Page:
The effect on the great majority of unionists was to destroy their faith in Thatcher and the Conservative government. Despite the fact that the most hard line on IRA terrorism (and most successful in defeating it) of all British secretaries of state was Labour’s Roy Mason, many seemed to hope that the Thatcher government would introduce tougher measures against the IRA. Thatcher had been seen by unionists as holding the line during the hunger strikes, though the reality now seems much more complex than the perception then was. Thatcher was the woman who fought and won the Falklands war (again revisionist analysis would suggest that Thatcher was most anxious regarding that, had to be strengthened by Michael Foot and had been less decisive than Jim Callaghan a few years earlier who probably successfully prevented the islands’ invasion).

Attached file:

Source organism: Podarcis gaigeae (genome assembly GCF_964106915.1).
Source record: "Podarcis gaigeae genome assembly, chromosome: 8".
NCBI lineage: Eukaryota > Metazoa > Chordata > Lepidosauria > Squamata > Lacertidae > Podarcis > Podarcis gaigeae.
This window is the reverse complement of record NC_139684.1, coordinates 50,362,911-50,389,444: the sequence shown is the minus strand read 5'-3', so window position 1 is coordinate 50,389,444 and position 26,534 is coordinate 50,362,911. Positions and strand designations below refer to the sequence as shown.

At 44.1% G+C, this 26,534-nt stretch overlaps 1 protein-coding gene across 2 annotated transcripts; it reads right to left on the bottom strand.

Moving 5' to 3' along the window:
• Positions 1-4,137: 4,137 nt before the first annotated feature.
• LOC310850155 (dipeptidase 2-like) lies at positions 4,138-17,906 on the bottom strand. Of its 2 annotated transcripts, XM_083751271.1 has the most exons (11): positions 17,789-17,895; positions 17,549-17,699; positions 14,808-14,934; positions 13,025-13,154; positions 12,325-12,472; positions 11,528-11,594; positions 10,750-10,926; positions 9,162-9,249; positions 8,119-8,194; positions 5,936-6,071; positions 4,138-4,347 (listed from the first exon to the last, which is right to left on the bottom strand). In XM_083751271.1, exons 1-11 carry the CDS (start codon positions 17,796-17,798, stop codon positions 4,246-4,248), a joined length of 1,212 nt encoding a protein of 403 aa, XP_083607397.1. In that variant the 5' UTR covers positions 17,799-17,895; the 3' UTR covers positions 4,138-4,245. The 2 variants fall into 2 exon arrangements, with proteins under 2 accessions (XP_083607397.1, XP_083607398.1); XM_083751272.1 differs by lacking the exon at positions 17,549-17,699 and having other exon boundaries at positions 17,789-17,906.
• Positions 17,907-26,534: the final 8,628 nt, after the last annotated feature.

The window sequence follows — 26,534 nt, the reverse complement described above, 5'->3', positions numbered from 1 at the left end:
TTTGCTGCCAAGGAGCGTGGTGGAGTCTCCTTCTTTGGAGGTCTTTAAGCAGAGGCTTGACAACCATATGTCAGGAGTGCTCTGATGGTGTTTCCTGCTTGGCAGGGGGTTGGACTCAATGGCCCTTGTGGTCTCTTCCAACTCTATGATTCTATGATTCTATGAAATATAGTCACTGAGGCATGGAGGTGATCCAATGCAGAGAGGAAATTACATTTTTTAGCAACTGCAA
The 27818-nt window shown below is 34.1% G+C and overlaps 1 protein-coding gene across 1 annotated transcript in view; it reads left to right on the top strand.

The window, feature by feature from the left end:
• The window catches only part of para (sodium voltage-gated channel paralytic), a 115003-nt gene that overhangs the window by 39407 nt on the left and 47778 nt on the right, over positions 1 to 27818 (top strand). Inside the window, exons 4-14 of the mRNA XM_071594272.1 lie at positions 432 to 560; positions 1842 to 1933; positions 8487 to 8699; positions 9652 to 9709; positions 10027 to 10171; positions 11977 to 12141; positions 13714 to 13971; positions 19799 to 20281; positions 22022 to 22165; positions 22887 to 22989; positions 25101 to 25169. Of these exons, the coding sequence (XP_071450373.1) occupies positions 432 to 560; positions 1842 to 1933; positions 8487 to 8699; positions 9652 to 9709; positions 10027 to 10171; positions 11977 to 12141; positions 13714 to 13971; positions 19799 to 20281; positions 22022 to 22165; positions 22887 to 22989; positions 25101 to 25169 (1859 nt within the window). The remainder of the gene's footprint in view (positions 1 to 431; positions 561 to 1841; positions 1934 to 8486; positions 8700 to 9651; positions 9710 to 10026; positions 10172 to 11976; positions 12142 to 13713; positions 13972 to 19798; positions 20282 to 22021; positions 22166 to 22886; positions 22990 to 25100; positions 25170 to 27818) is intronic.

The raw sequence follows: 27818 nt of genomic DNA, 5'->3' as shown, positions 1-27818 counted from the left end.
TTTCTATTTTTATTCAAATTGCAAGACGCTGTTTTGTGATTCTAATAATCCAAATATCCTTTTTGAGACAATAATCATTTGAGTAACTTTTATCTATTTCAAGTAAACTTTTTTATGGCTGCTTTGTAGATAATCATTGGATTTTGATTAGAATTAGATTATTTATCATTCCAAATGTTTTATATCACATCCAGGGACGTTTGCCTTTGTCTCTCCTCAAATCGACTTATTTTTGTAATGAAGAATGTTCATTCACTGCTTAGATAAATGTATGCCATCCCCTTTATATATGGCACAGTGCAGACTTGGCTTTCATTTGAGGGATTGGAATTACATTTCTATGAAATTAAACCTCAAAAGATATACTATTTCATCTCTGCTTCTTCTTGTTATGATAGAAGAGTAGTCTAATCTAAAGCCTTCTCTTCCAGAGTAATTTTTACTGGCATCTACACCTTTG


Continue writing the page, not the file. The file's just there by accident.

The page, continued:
The Agreement, however, demolished Thatcher in the eyes of many unionists, though there still seems to be a lingering wish to feel that she was somehow tricked into the agreement by the perfidious behaviour of the Irish or indeed the Foreign Office. The fact that historically Conservative leaders, even supposed unionist heroes, have always seemed less than sound on the union seems forgotten. Ted Heath’s government prorogued Stormont in 1972 and then introduced Sunningdale in 1973 but he is always regarded as a wet and not a proper Tory by unionists. Churchill of course had proposed giving Northern Ireland to the Irish Free State during the war but again that seems excused by the pressures of the time or some such.